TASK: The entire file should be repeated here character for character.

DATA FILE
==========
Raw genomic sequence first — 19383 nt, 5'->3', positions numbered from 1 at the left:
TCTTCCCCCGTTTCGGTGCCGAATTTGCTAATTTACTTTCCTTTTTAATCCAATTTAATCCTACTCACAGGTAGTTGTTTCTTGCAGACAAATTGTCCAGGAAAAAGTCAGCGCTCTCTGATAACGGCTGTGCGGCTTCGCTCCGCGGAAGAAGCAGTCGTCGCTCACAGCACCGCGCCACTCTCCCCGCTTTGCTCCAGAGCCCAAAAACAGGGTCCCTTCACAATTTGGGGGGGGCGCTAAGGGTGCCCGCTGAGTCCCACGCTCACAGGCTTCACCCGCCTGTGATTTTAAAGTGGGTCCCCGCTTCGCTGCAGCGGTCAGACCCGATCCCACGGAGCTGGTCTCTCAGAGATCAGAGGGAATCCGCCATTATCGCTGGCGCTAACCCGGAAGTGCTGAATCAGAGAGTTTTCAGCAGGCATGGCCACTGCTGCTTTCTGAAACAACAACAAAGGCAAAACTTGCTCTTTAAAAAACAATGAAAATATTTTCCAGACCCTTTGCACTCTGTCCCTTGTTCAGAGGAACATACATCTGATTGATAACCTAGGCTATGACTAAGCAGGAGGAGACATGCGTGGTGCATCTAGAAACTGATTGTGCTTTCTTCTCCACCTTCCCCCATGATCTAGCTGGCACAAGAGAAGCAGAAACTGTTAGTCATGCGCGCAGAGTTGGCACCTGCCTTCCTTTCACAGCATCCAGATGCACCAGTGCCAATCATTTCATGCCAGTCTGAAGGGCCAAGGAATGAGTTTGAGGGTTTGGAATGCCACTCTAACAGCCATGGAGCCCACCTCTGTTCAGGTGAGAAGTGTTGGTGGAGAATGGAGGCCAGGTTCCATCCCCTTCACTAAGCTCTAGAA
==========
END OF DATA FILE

Raw genomic sequence first — 19383 nt, 5'->3', positions numbered from 1 at the left:
TCTTCCCCCGTTTCGGTGCCGAATTTGCTAATTTACTTTCCTTTTTAATCCAATTTAATCCTACTCACAGGTAGTTGTTTCTTGCAGACAAATTGTCCAGGAAAAAGTCAGCGCTCTCTGATAACGGCTGTGCGGCTTCGCTCCGCGGAAGAAGCAGTCGTCGCTCACAGCACCGCGCCACTCTCCCCGCTTTGCTCCAGAGCCCAAAAACAGGGTCCCTTCACAATTTGGGGGGGGCGCTAAGGGTGCCCGCTGAGTCCCACGCTCACAGGCTTCACCCGCCTGTGATTTTAAAGTGGGTCCCCGCTTCGCTGCAGCGGTCAGACCCGATCCCACGGAGCTGGTCTCTCAGAGATCAGAGGGAATCCGCCATTATCGCTGGCGCTAACCCGGAAGTGCTGAATCAGAGAGTTTTCAGCAGGCATGGCCACTGCTGCTTTCTGAAACAACAACAAAGGCAAAACTTGCTCTTTAAAAAACAATGAAAATATTTTCCAGACCCTTTGCACTCTGTCCCTTGTTCAGAGGAACATACATCTGATTGATAACCTAGGCTATGACTAAGCAGGAGGAGACATGCGTGGTGCATCTAGAAACTGATTGTGCTTTCTTCTCCACCTTCCCCCATGATCTAGCTGGCACAAGAGAAGCAGAAACTGTTAGTCATGCGCGCAGAGTTGGCACCTGCCTTCCTTTCACAGCATCCAGATGCACCAGTGCCAATCATTTCATGCCAGTCTGAAGGGCCAAGGAATGAGTTTGAGGGTTTGGAATGCCACTCTAACAGCCATGGAGCCCACCTCTGTTCAGGTGAGAAGTGTTGGTGGAGAATGGAGGCCAGGTTCCATCCCCTTCACTAAGCTCTAGAA